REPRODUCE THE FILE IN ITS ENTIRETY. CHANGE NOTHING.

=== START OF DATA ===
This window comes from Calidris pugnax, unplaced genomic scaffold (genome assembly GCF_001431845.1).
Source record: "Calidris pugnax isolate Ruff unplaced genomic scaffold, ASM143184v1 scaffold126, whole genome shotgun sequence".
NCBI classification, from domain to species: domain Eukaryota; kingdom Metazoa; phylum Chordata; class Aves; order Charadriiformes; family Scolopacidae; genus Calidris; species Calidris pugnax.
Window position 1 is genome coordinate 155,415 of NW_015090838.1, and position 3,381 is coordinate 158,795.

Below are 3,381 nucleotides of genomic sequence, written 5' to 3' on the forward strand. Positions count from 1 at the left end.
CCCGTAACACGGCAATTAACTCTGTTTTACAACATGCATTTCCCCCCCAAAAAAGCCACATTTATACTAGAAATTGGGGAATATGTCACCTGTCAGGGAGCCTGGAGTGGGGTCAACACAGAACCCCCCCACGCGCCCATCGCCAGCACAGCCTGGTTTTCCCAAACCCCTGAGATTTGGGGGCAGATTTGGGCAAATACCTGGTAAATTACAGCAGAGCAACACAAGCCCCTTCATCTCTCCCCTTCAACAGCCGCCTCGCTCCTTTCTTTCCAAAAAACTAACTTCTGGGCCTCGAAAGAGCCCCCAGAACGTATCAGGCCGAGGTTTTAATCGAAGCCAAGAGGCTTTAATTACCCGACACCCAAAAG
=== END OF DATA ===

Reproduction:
This window comes from Calidris pugnax, unplaced genomic scaffold (genome assembly GCF_001431845.1).
Source record: "Calidris pugnax isolate Ruff unplaced genomic scaffold, ASM143184v1 scaffold126, whole genome shotgun sequence".
NCBI classification, from domain to species: domain Eukaryota; kingdom Metazoa; phylum Chordata; class Aves; order Charadriiformes; family Scolopacidae; genus Calidris; species Calidris pugnax.
Window position 1 is genome coordinate 155,415 of NW_015090838.1, and position 3,381 is coordinate 158,795.

Below are 3,381 nucleotides of genomic sequence, written 5' to 3' on the forward strand. Positions count from 1 at the left end.
CCCGTAACACGGCAATTAACTCTGTTTTACAACATGCATTTCCCCCCCAAAAAAGCCACATTTATACTAGAAATTGGGGAATATGTCACCTGTCAGGGAGCCTGGAGTGGGGTCAACACAGAACCCCCCCACGCGCCCATCGCCAGCACAGCCTGGTTTTCCCAAACCCCTGAGATTTGGGGGCAGATTTGGGCAAATACCTGGTAAATTACAGCAGAGCAACACAAGCCCCTTCATCTCTCCCCTTCAACAGCCGCCTCGCTCCTTTCTTTCCAAAAAACTAACTTCTGGGCCTCGAAAGAGCCCCCAGAACGTATCAGGCCGAGGTTTTAATCGAAGCCAAGAGGCTTTAATTACCCGACACCCAAAAG